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Shakespeare’s Garden: Crabapple

Crabapple is the name given to several deciduous trees in the species Malus, a member of the rose family, Rosaceae, that also includes cherry, lady’s mantle, and firethorn. The plants may be mounded or shrubby and grow 12-24″/year to 15-20′ tall. The bark is grayish brown and smooth when young but becomes thin, scaly and vertically cracked with maturity. The green to dark green leaves may be tinted with red, purple or bronze and have serrated to crenate margins. Clusters of pink or white flowers with five petals appear in the spring, more abundantly in some years than others, and give way to round fleshy fruits that are red, orange, yellow or green, 1/4-3/4 ” wide, and ripen in the fall. The fruits vary greatly in fleshiness and sourness but are eaten by a variety of animals. Crabapple is grown for both its fruit and display of flowers. It is native to the temperate zone of the Northern Hemisphere and can be grown in average, medium moist, well drained soil, in full sun to partial shade, in USDA Hardiness Zones 3-8. Photo Credit Wikipedia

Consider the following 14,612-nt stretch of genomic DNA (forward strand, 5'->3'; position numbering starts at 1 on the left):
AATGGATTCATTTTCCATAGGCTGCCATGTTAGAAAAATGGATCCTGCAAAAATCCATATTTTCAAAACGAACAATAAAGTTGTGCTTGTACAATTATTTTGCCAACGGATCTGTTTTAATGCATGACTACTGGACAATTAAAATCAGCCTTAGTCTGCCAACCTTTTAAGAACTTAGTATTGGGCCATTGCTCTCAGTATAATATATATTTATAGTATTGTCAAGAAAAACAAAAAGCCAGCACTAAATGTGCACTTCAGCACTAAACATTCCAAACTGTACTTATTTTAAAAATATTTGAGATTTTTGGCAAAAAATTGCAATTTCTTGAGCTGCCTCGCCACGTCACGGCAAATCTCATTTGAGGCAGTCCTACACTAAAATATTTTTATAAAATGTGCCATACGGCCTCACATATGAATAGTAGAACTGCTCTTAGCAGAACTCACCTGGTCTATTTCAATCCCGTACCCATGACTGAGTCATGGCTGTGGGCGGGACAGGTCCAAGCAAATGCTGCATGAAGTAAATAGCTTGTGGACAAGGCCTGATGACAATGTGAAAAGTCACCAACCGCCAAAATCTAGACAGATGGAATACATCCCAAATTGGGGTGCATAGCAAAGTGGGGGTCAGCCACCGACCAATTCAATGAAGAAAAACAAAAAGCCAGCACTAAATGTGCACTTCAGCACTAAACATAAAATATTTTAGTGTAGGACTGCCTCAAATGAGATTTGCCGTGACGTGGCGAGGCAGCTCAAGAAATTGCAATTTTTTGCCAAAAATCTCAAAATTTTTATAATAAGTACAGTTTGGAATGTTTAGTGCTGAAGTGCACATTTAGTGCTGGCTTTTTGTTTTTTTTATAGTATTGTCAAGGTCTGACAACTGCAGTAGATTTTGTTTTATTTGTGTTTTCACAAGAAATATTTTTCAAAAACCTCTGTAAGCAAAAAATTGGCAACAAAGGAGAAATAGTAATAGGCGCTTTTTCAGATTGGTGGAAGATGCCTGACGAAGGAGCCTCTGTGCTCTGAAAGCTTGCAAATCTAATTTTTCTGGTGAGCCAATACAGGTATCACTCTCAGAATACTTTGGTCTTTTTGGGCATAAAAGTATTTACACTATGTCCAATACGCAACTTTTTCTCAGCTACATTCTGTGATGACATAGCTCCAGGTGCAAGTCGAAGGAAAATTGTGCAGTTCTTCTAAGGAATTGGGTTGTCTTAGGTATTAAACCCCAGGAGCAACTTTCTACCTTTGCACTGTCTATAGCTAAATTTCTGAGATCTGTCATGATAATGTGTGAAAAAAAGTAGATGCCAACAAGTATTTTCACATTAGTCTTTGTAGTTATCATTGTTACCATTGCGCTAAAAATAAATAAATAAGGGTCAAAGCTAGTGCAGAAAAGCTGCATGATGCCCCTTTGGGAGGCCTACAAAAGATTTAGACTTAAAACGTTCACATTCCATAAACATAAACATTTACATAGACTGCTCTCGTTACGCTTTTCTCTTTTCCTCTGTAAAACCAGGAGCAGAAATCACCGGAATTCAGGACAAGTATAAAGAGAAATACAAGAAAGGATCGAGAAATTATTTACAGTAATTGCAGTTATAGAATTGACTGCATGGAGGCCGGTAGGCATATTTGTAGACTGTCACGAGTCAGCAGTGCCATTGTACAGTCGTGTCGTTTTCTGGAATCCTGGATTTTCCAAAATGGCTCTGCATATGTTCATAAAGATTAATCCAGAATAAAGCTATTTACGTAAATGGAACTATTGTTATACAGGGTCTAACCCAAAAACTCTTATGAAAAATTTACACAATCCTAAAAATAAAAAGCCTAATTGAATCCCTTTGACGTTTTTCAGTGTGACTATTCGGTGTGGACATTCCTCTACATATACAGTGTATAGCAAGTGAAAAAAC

1. Winter’s song contributes to the end of the play, Love’s Labour’s Lost, act v, sc . 2 (935 )

When roasted crabs hiss in the bowl,
Then nightly sings the staring owl
“Tu-whit to-who.” A merry note,
While greasy Joan doth keel the pot.

2. The Fool and King Lear banter. King Lear, act i , sc. 5 ( 14)

Fool: Shalt see thy other daughter will use thee kindly,
for, though she’s as like this as a crab’s like an
apple, yet I can tell what I can tell.
Lear: What canst tell, boy?
Fool: She will taste as like this as a crab does to a crab.
Thou canst tell why one’s nose stands i’ th’ middle
on ’s face?

3. Caliban swears to be Stephano’s subject. The Tempest, act ii , sc. 2 ( 171 )

I prithee, let me bring thee where Crabs grow.

4. Petruchio and Katherine engage in word play. The Taming of the Shrew , act ii , sc . I (229) . .

Petruchio: Nay, come, Kate, come, you must not look so sour.

Katherine: It is my fashion, when I see a Crab.

Petruchio: Why, here’s no Crab, and therefore look not sour.

5. Menenius welcomes Coriolanus back to Rome. Coriolanus, act ii , sc . I ( 205)
We have some old Crab trees here at home that will not Be grafted to your relish..

6. At the death of Gloucester, Suffolk addresses Warwick.
2nd Henry VI, act iii , sc . 2 ( 222);.
…, noble stock
Was graft with crab-tree slip, whose fruit thou art

7. In the palace yard, a porter tries to control the crowd that has gathered for the Princess Elizabeth’s christening. Henry VIII, act v, sc . 4 ( 7 ) .

Fetch me a dozen Crab- tree staves, and strong ones

Crabapples were valued as a culinary treat in the 16th century far more than they today and were eaten roasted with a glass of warm ale in England. The English also valued the strength of the wood and the beauty of the tree when in bloom.